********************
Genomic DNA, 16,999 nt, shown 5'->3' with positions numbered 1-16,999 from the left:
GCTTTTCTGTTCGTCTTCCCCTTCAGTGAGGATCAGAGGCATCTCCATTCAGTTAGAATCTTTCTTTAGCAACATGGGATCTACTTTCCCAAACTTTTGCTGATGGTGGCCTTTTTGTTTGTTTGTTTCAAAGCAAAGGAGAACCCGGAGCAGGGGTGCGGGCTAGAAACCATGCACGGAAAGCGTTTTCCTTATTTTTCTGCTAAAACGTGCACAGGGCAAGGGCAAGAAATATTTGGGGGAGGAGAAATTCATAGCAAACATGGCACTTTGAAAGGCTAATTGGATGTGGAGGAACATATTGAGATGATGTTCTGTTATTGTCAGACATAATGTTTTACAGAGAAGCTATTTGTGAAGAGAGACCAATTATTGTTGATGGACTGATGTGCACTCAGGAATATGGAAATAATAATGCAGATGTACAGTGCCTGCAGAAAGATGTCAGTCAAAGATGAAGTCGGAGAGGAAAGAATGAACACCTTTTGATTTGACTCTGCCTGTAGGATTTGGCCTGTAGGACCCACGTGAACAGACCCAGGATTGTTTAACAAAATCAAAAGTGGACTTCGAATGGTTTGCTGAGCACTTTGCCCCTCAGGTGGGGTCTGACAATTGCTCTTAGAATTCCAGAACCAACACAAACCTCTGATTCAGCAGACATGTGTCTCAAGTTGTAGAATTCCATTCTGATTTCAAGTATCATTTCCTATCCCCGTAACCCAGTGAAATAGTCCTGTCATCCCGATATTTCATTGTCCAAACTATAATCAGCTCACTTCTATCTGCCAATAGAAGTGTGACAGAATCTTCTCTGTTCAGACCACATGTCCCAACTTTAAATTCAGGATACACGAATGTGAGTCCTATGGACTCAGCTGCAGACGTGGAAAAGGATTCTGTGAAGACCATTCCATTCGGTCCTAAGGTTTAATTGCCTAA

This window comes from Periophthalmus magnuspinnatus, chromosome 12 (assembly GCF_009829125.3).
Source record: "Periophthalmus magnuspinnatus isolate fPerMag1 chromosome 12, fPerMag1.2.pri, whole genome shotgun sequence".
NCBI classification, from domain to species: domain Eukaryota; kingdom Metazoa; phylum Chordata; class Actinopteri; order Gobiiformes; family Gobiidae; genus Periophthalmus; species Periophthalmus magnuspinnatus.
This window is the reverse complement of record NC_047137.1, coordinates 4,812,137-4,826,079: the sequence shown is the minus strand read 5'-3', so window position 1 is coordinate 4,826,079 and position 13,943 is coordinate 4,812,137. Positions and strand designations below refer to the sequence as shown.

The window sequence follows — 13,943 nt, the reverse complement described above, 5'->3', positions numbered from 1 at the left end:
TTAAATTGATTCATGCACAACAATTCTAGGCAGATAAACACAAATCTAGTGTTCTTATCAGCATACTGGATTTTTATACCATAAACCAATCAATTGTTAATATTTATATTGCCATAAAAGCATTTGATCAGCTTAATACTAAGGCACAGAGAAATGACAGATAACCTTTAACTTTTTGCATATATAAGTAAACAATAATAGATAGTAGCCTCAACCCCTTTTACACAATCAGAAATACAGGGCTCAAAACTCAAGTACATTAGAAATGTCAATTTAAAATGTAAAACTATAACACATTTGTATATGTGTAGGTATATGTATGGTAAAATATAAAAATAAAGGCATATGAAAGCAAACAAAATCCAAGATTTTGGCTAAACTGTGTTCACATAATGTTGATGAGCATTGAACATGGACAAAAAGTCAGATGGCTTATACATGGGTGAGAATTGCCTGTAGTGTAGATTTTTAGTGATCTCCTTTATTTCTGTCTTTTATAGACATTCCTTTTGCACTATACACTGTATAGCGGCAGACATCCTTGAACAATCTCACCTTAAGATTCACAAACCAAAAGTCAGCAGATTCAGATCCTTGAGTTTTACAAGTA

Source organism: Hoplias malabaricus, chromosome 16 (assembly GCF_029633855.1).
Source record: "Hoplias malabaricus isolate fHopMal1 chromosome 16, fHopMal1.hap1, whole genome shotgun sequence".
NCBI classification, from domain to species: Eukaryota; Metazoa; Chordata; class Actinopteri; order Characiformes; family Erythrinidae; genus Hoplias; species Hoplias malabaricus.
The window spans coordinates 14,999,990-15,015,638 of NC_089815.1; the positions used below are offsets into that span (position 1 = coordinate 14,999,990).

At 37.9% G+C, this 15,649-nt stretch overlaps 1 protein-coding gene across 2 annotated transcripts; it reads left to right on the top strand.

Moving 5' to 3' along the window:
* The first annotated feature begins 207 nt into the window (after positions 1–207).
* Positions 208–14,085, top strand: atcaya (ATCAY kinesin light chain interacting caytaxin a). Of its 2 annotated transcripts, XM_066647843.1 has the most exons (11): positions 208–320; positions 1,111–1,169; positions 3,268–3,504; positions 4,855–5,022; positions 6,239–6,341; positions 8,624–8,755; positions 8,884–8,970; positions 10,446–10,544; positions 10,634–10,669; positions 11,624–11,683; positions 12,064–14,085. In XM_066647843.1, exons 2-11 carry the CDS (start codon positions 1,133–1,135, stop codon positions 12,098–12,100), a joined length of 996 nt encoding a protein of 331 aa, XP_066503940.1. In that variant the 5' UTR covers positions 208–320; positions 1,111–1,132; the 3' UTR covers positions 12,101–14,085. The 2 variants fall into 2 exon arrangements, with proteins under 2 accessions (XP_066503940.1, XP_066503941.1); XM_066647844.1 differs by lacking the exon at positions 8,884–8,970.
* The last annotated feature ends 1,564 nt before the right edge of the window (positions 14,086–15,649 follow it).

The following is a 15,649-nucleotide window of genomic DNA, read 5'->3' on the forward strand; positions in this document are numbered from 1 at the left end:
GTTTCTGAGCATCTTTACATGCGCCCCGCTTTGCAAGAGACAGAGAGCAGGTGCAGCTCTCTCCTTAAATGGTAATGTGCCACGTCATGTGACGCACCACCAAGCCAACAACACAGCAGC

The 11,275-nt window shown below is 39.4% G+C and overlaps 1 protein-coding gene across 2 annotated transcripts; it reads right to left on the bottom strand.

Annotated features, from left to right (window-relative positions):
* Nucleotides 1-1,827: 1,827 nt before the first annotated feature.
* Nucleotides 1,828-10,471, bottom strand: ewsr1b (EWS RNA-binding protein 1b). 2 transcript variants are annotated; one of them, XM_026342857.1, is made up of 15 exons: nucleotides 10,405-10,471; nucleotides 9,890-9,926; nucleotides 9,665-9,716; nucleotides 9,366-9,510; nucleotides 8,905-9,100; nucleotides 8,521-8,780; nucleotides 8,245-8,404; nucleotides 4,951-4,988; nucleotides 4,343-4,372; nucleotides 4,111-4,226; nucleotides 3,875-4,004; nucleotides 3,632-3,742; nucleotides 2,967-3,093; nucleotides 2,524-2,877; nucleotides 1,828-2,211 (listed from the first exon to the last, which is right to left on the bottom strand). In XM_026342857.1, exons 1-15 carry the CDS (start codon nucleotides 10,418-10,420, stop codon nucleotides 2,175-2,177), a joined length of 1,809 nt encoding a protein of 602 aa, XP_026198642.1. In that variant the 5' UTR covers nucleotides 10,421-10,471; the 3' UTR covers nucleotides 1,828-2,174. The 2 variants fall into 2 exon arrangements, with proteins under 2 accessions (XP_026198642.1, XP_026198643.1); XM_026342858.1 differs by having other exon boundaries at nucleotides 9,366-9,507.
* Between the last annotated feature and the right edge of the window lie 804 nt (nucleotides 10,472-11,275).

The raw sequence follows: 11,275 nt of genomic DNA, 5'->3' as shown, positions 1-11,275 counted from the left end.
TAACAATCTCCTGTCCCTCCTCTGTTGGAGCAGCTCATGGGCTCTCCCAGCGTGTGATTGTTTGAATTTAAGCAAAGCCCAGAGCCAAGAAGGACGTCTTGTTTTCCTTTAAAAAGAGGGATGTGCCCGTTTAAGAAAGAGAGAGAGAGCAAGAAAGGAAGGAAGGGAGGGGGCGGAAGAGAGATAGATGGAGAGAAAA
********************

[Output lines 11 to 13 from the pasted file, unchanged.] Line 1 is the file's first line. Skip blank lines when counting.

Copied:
NCBI classification, from domain to species: Eukaryota; Metazoa; Chordata; class Actinopteri; order Characiformes; family Erythrinidae; genus Hoplias; species Hoplias malabaricus.
The window spans coordinates 14,999,990-15,015,638 of NC_089815.1; the positions used below are offsets into that span (position 1 = coordinate 14,999,990).

At 37.9% G+C, this 15,649-nt stretch overlaps 1 protein-coding gene across 2 annotated transcripts; it reads left to right on the top strand.